Overwhelmed By Change? These 4 Things Can Make It Easier
Erika Andersen, Founder/Partner
I was talking to a client over the phone yesterday, and she was telling me how exhausted everyone is in her organization. They’ve been experiencing a tremendous amount of change recently—they’re in the media business, which is undergoing seismic shifts on a daily basis. They’ve been involved in massive technological and structural transformation for the past few years, and now they’re getting a new leader, as well.
At one point, she said, “Will we ever get to just catch our breath?”
And my answer: “Probably not.”
Change is the new black. That is, change on every level has become the new day-to-day reality of business, and I don’t think we’re going back to the era where organizations initiated some kind of “change process” every few years and then went back to the status quo for awhile. And unfortunately, most people really don’t like change, and they become (as my client noted) significantly less productive and happy when they’re at the effect of change, especially big, unrelenting change.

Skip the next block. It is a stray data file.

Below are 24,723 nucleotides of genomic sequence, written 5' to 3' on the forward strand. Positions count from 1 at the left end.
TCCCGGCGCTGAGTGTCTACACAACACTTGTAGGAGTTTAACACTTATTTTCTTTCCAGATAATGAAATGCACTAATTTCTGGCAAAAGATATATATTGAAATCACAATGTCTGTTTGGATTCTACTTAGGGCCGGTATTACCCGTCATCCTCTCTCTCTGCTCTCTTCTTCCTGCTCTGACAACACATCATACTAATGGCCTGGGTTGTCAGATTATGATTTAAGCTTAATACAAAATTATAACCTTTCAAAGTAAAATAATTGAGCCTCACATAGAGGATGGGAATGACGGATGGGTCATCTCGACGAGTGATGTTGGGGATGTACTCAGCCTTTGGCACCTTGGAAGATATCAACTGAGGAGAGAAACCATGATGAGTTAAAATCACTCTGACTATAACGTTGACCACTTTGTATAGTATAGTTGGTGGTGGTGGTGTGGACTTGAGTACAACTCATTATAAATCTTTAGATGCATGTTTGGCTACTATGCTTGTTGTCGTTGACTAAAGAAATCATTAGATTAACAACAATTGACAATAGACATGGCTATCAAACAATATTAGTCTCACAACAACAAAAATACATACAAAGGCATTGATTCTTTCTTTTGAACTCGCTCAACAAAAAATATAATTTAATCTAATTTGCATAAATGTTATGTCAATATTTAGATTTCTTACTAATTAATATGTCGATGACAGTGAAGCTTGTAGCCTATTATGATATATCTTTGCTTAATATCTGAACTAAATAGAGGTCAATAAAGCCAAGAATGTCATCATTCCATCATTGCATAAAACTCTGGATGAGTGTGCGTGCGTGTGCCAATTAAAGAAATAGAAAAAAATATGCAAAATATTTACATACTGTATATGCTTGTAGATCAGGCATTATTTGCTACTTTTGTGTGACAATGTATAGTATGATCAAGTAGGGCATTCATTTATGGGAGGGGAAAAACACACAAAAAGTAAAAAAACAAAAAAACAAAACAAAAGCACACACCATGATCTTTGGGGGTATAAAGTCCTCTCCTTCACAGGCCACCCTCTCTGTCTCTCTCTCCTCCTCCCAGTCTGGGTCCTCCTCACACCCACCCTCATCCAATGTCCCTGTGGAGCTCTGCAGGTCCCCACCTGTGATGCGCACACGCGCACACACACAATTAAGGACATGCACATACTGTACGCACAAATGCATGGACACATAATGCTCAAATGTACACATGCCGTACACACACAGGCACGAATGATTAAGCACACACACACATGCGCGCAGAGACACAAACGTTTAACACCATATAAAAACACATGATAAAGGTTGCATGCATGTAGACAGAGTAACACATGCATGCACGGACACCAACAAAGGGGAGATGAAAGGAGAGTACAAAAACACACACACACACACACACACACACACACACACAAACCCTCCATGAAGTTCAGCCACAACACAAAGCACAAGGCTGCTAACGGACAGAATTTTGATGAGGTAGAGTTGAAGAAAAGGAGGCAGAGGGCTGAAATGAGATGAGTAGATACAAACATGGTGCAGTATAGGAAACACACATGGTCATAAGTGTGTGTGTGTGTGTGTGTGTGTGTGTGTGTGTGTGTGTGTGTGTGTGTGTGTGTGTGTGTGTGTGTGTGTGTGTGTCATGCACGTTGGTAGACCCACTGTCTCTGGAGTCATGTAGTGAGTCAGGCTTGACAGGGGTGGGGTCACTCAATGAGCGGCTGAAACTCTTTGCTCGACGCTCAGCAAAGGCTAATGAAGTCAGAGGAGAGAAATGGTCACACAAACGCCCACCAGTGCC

When we help clients through major changes, we generally introduce them to William Bridges’ great, simple transition model, an approach to understanding what people go through when circumstances change around them. Over the years, as we’ve worked with Bridges’ model, we’ve also developed four “change levers”—four steps you can take to help people move through the mental and emotional stages of transition more smoothly and easily. Here are our change levers:
Increase understanding: My dad used to have a cartoon tacked on the bulletin board in our kitchen: a drawing of an anthropomorphized, disgruntled-looking mushroom, with the caption, “They must think I’m a mushroom. They keep me in the dark and feed me s…t.” I thought it was funny when I was a kid, but now I see the truth in it. This is what most people feel like when they’re in the midst of corporate change: that no one is telling them the truth, and they don’t have any clarity about the bigger picture. And when someone feels “in the dark,” it’s very hard to stay productive and positive; fear takes over, rumors abound, and people hunker down in self-protective mode.